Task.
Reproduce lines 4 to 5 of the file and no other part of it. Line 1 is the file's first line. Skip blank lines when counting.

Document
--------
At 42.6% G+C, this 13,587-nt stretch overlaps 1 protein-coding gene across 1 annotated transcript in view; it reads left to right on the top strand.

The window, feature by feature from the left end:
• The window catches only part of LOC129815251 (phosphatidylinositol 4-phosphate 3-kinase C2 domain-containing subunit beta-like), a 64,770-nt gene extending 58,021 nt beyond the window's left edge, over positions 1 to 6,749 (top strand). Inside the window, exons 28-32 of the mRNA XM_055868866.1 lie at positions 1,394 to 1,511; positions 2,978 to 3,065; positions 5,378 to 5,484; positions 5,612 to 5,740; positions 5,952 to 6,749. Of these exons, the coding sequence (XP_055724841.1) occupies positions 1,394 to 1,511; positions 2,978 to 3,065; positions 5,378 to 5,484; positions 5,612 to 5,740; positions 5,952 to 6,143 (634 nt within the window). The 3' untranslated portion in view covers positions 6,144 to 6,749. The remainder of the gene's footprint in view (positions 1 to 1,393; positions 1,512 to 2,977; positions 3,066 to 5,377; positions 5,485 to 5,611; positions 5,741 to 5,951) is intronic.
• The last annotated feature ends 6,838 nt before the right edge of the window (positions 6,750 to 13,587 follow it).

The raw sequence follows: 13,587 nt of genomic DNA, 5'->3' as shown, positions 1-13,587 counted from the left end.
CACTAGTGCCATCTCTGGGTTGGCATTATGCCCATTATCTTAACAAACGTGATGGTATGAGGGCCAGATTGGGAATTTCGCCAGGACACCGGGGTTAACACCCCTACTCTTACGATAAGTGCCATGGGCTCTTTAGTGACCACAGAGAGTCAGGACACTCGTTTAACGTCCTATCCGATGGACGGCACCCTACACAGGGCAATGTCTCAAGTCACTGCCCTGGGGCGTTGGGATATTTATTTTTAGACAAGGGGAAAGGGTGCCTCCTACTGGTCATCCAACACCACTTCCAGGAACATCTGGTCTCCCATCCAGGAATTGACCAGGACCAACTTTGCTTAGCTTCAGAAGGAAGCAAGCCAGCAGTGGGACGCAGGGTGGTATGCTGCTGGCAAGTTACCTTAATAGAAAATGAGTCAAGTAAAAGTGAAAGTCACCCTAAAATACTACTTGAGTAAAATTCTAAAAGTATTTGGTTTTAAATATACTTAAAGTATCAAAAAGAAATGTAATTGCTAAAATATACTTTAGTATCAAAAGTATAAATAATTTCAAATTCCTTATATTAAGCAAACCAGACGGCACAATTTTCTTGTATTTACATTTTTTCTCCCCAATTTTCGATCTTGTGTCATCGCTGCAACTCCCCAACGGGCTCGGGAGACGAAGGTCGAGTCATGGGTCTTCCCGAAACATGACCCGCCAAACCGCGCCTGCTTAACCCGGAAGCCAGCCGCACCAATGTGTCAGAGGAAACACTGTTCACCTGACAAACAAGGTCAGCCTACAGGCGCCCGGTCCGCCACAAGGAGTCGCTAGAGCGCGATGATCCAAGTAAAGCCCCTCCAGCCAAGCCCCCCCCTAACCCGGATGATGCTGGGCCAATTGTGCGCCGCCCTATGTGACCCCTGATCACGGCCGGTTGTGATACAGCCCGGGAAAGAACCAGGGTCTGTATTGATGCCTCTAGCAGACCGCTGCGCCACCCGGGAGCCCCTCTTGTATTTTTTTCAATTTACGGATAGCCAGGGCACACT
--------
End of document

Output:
• The last annotated feature ends 6,838 nt before the right edge of the window (positions 6,750 to 13,587 follow it).

The raw sequence follows: 13,587 nt of genomic DNA, 5'->3' as shown, positions 1-13,587 counted from the left end.